It was 21 May 2011 when I saw a shiny orange pupa beneath the frond (leaf) of a Giant Sword Fern (Nephrolepis biserrata). This ground fern was growing at my eye level, on an intersection between two large branches of a Rubber Tree (Hevea brasiliensis). I decided to bring it home to observe its transformation and to figure out what butterfly it was to be.
I secured the frond on the stem of the Common Acacia (Acacia auriculiformis) at my balcony, making sure that the pupa was hanging in the right direction. The Common Acacia appears to be a very sturdy plant. I saw two seeding sprouting out from one of the pot one day and transferred them to two small pots. It survived really well despite the tiny land area.
At first, I thought that it was about to hatch the next morning, which happened to be a Sunday. By 7 am on Sunday, nothing happened. A week later on 28 May, still nothing happened. The frond that the pupa was attached on had turned dry but it still securely fasten on the Common Acacia.
The darker picture of the pupa was taken with the camera flash off.
Finally, the transformation took place the next day on 29 May and it was a Sunday. I never thought it was going to happen so soon and was not prepare for it, meaning that I did not wake up early. The hatching of a butterfly usually takes place between 6 am and 7 am in the morning. So, I have totally missed the part where I wanted to observe. Fortunately, I was there early enough to see the butterfly drying itself on the Common Acacia. It was a Striped Blue Crow (Euploea mulciber mulciber)! This was the third pupa that hatched at my balcony. (see the first and second happenings.)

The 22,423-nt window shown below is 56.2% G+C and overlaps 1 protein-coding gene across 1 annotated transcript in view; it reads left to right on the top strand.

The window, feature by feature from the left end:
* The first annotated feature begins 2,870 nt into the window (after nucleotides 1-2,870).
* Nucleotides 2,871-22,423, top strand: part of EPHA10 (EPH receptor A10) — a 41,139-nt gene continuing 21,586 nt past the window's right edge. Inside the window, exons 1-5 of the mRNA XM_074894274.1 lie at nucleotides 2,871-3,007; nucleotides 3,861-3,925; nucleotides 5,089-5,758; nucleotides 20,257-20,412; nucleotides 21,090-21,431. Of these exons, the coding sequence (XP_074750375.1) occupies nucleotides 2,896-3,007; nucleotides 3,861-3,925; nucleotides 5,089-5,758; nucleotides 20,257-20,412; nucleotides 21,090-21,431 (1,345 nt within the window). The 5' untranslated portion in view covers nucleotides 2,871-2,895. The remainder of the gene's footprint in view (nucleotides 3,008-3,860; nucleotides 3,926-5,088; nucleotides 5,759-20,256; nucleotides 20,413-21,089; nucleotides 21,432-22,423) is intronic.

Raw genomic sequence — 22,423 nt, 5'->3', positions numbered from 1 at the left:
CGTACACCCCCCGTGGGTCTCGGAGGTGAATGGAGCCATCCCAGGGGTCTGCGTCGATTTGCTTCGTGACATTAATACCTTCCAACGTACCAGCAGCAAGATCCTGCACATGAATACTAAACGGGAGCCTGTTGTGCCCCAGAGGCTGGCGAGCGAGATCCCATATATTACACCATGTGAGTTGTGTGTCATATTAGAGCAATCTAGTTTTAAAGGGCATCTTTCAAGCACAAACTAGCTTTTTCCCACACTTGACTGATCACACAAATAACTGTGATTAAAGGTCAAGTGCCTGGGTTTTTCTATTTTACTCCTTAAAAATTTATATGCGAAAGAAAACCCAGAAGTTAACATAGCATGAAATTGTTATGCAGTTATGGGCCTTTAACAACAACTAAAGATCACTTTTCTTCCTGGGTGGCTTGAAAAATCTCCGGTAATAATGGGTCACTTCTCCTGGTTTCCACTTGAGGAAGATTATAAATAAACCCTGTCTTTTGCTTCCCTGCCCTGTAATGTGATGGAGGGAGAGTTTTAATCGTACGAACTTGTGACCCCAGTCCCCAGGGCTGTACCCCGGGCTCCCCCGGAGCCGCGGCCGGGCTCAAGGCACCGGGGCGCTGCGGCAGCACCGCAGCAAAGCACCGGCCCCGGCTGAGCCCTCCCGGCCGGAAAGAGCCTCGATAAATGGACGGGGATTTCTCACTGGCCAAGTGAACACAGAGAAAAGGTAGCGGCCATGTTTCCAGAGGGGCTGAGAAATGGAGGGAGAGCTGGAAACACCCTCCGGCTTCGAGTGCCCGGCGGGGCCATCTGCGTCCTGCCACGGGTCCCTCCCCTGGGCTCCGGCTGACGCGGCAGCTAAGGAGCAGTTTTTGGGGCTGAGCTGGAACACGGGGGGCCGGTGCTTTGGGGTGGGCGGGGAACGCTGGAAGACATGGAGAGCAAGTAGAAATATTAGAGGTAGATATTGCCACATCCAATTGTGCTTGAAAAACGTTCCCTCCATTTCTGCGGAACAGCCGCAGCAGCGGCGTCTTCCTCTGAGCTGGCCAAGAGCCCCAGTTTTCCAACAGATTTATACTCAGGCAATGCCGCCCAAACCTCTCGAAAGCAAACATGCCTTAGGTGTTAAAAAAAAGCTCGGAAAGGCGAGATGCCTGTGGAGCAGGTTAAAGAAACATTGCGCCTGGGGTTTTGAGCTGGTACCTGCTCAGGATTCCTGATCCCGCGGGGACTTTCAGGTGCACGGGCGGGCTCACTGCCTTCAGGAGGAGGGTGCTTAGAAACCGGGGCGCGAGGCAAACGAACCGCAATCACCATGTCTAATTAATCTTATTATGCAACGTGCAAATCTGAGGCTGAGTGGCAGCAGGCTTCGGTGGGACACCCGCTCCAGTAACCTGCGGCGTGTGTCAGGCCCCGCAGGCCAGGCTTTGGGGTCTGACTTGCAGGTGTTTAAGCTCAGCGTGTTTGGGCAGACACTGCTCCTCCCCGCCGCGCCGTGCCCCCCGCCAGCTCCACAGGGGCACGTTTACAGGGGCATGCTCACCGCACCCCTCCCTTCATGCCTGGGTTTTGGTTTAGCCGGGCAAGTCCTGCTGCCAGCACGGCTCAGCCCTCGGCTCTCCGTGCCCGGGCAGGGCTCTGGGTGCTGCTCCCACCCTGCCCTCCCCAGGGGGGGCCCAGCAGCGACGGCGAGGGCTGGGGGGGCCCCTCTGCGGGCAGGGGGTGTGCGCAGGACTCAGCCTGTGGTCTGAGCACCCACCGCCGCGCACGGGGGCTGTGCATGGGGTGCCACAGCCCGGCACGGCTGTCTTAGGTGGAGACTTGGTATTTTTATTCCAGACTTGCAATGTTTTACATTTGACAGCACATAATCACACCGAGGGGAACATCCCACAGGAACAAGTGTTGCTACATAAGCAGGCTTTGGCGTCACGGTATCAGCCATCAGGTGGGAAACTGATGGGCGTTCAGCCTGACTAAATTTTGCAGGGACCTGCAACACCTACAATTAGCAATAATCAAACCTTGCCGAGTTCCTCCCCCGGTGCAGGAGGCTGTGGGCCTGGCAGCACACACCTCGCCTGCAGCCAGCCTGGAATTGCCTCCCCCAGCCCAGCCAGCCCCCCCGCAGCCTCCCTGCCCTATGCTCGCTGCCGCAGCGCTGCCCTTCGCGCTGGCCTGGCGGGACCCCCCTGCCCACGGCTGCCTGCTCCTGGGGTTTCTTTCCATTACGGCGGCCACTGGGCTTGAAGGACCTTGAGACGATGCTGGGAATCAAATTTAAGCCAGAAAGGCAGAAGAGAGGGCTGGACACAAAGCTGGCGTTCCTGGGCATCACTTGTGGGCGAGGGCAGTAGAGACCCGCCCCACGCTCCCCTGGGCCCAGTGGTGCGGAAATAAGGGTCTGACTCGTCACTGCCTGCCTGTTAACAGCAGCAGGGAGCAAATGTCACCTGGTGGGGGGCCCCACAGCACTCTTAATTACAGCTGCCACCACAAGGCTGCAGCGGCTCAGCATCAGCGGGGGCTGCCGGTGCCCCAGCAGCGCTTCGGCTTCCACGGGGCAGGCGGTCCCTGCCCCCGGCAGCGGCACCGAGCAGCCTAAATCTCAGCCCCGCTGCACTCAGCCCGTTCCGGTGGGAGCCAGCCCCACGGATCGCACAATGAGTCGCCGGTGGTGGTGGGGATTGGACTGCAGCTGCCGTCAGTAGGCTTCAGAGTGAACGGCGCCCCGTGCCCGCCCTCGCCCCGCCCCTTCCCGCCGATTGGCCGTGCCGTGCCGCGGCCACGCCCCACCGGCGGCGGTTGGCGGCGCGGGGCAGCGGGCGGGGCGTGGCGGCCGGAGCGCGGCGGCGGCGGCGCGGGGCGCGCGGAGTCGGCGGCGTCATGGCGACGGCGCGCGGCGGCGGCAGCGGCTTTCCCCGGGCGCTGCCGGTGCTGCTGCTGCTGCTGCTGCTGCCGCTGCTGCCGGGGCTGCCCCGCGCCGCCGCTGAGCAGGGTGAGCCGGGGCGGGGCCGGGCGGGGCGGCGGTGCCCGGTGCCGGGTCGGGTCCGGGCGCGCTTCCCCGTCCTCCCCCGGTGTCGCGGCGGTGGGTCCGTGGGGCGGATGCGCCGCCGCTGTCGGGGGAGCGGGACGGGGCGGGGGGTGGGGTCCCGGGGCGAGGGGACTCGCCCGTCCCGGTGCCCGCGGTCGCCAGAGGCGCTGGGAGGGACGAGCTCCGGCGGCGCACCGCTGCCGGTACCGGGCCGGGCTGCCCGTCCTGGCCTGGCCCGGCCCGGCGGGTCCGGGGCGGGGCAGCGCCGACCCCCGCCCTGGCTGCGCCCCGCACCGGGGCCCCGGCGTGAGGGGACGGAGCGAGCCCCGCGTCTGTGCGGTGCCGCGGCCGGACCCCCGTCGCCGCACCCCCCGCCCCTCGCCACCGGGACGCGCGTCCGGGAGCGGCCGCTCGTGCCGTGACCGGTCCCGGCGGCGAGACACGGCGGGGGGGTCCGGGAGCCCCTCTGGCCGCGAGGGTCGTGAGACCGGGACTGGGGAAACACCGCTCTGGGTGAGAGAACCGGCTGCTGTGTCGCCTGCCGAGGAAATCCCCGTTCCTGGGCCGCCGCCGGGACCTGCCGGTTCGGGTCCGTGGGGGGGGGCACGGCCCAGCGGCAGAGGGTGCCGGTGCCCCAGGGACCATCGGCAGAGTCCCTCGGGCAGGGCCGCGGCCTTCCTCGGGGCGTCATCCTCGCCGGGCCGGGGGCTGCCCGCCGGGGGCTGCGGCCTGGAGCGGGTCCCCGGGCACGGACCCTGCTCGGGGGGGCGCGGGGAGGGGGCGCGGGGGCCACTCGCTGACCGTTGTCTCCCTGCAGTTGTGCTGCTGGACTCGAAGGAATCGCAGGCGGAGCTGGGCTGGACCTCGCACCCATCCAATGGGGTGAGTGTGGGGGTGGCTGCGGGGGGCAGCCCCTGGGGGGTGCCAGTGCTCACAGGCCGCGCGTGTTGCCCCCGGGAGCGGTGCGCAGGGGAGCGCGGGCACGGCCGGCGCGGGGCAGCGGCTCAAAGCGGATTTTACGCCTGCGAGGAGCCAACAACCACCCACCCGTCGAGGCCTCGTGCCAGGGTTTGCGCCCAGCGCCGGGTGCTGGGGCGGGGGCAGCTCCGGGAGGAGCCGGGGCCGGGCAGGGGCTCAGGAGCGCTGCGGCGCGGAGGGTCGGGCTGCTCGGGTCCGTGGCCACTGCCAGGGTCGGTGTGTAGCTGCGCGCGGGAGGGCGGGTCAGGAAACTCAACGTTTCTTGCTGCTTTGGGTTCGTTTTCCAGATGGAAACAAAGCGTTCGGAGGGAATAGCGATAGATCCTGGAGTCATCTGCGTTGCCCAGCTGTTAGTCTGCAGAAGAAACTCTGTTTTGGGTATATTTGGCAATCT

I only noticed the butterfly at 7:40 am while going
on with my routine plant watering exercise. I even watered past the Common Acacia without seeing the butterfly. The first reaction
was to rush to get my camera.
The empty shell (picture on the left) after its occupant was gone. I left the house to run some errant and by the time I was back at around 10:30 am, the butterfly had returned to where it supposed to be.
The Giant Sword Fern, where the pupa was discovered, was definitely not the host plant of the butterfly. I did a quick search on the identity of the butterfly as soon as I had the picture. It was not too difficult to track down its identity with good reference website around. As I read, the host plants of the butterfly are Ficus globosa, Ficus heteropleura, Ficus microcarpa, Nerium oleander. Indeed, there were Ficus heteropleura and Ficus microcarpa in the vicinity where I picked up the pupa.
Though I did not witness the emerging butterfly but its pupa case, I was happy to see a new life. Furthermore, I get to add a new butterfly picture to the collection of my butterfly photo gallery.
Last updated: 29 May 2011